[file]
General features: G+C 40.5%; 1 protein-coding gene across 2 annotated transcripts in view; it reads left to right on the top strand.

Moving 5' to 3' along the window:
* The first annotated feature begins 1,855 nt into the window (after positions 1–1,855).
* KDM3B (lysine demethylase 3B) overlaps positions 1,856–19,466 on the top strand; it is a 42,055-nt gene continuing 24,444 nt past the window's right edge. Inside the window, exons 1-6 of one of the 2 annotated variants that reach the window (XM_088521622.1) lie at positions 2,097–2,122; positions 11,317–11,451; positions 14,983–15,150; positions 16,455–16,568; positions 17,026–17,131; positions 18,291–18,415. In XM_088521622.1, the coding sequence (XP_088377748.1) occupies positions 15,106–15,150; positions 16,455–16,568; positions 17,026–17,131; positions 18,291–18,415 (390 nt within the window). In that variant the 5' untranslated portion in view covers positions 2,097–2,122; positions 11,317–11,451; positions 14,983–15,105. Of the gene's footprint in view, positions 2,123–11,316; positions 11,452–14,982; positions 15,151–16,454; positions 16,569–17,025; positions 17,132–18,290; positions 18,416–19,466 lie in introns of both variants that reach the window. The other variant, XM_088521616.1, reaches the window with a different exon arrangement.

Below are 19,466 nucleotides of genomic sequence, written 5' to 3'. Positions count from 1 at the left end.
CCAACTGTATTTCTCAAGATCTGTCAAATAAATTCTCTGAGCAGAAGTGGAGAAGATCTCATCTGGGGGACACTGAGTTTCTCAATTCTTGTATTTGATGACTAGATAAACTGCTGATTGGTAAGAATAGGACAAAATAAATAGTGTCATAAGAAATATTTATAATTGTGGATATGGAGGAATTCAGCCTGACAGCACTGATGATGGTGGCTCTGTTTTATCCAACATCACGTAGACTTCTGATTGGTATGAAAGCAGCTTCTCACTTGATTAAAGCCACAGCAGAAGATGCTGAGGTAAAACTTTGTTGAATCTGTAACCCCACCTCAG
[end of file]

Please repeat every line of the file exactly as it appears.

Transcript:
General features: G+C 40.5%; 1 protein-coding gene across 2 annotated transcripts in view; it reads left to right on the top strand.

Moving 5' to 3' along the window:
* The first annotated feature begins 1,855 nt into the window (after positions 1–1,855).
* KDM3B (lysine demethylase 3B) overlaps positions 1,856–19,466 on the top strand; it is a 42,055-nt gene continuing 24,444 nt past the window's right edge. Inside the window, exons 1-6 of one of the 2 annotated variants that reach the window (XM_088521622.1) lie at positions 2,097–2,122; positions 11,317–11,451; positions 14,983–15,150; positions 16,455–16,568; positions 17,026–17,131; positions 18,291–18,415. In XM_088521622.1, the coding sequence (XP_088377748.1) occupies positions 15,106–15,150; positions 16,455–16,568; positions 17,026–17,131; positions 18,291–18,415 (390 nt within the window). In that variant the 5' untranslated portion in view covers positions 2,097–2,122; positions 11,317–11,451; positions 14,983–15,105. Of the gene's footprint in view, positions 2,123–11,316; positions 11,452–14,982; positions 15,151–16,454; positions 16,569–17,025; positions 17,132–18,290; positions 18,416–19,466 lie in introns of both variants that reach the window. The other variant, XM_088521616.1, reaches the window with a different exon arrangement.

Below are 19,466 nucleotides of genomic sequence, written 5' to 3'. Positions count from 1 at the left end.
CCAACTGTATTTCTCAAGATCTGTCAAATAAATTCTCTGAGCAGAAGTGGAGAAGATCTCATCTGGGGGACACTGAGTTTCTCAATTCTTGTATTTGATGACTAGATAAACTGCTGATTGGTAAGAATAGGACAAAATAAATAGTGTCATAAGAAATATTTATAATTGTGGATATGGAGGAATTCAGCCTGACAGCACTGATGATGGTGGCTCTGTTTTATCCAACATCACGTAGACTTCTGATTGGTATGAAAGCAGCTTCTCACTTGATTAAAGCCACAGCAGAAGATGCTGAGGTAAAACTTTGTTGAATCTGTAACCCCACCTCAG